In vivo male fertility is affected by naturally occurring mitochondrial haplotypes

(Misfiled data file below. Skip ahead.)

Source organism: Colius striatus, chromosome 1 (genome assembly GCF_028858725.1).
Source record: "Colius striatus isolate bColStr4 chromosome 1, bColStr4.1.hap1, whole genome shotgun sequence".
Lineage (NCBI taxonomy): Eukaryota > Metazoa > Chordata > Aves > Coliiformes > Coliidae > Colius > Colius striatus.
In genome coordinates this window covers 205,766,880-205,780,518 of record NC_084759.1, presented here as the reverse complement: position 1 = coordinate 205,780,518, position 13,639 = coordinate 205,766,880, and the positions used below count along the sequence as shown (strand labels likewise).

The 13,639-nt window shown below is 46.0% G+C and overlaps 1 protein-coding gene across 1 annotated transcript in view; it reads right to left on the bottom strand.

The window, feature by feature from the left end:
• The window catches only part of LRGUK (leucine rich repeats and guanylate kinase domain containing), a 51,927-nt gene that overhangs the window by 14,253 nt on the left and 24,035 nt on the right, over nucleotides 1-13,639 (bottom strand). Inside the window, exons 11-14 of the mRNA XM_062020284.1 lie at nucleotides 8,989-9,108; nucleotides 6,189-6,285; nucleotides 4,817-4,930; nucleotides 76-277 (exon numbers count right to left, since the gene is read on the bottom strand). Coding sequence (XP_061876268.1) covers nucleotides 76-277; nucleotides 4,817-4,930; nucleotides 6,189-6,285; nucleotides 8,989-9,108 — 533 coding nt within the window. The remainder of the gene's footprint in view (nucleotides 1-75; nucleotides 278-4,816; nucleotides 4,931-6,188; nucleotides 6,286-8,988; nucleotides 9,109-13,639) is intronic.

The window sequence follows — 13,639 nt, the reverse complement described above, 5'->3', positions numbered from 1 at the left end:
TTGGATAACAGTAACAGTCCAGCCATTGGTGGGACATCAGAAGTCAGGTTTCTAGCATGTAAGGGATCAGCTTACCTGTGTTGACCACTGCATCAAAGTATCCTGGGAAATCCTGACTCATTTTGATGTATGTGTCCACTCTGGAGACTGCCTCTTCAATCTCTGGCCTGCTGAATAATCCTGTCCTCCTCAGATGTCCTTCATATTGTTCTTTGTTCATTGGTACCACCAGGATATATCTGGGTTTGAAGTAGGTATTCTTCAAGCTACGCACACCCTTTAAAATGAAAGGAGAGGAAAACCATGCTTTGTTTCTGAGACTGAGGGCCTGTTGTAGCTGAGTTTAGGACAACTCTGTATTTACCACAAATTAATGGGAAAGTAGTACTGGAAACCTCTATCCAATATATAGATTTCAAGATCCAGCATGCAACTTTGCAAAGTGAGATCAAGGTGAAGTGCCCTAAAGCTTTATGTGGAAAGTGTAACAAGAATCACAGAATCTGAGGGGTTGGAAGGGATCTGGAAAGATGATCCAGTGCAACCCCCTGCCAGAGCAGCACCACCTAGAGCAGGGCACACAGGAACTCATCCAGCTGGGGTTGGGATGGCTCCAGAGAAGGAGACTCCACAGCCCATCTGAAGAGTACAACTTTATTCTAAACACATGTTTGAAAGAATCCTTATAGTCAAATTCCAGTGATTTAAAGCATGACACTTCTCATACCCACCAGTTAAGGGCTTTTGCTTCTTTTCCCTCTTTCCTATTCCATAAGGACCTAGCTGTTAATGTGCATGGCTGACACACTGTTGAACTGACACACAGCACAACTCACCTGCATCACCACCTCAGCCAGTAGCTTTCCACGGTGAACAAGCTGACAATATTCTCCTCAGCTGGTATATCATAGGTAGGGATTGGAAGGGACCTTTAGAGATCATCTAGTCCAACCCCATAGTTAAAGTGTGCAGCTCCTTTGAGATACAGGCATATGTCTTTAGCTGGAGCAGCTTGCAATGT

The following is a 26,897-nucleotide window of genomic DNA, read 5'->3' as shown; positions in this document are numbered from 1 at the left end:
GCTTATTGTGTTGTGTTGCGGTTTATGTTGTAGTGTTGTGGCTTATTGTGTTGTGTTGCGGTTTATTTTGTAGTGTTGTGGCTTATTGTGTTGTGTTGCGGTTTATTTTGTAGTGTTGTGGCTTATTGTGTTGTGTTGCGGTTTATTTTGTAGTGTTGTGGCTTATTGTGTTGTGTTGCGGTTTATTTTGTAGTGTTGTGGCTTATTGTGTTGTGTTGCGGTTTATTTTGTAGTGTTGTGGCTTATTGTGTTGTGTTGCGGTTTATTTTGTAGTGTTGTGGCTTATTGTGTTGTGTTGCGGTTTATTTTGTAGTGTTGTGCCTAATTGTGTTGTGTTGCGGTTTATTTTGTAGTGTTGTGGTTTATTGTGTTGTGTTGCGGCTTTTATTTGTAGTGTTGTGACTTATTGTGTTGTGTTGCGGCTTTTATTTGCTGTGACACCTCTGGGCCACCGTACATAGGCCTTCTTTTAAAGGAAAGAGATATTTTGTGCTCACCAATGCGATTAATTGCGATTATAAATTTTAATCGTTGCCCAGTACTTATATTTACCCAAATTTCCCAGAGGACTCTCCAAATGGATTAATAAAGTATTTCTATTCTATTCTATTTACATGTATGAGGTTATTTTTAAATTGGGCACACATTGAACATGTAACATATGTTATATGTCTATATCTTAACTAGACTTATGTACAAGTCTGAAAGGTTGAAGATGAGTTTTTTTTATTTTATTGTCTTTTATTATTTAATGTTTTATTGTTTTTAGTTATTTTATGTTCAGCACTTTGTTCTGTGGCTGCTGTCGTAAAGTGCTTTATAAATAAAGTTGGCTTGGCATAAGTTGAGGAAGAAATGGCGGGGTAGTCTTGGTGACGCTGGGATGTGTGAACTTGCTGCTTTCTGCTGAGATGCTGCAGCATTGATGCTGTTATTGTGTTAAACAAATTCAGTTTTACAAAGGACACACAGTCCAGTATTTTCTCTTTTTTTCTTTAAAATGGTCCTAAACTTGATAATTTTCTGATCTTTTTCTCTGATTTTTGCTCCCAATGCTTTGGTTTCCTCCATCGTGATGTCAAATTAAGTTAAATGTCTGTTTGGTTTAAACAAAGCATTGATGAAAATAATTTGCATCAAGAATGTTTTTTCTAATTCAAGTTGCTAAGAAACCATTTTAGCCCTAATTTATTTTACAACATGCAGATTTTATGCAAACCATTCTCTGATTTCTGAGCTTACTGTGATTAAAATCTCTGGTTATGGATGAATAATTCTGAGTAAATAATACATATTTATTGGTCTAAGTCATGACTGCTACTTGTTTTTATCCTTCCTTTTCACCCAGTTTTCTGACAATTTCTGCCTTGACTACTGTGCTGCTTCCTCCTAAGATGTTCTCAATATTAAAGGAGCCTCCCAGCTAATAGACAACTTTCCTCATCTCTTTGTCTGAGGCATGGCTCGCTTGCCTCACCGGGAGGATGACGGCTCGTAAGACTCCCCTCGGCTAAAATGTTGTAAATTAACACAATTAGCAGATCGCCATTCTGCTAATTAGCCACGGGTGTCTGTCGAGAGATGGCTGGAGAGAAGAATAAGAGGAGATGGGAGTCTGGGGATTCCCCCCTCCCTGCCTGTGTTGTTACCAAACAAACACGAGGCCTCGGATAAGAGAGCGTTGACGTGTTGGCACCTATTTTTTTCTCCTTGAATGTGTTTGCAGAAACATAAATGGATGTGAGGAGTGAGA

We harness an experimental design that enables us to completely disentangle mitochondrial from nuclear genetic effects in the fruit fly Drosophila melanogaster. Using this design, we directly link male fertility outcomes to the mitochondrial haplotype. Specifically, we show that competitive male fertility, measured in vivo, differs across naturally occurring mitochondrial haplotypes. We discuss this result in the context of recent studies that support the evolutionary hypothesis according to which maternal inheritance of mitochondria will facilitate the accumulation of male-harming mutations in the mitochondrial genome, when these same mutations are benign, beneficial or slightly deleterious in their effects on females 1, 2 and 3. We predict that at least some of the mitochondrial allelic variance affecting competitive male fertility across the sampled haplotypes will have accumulated under this evolutionary process and be male-specific in its effect on the phenotype. We suggest that the existence of male-harming mitochondrial mutations for male fertility would place strong selection on the interacting nuclear genome to evolve compensatory counter-adaptations that offset the negative effects, and we present support for this idea.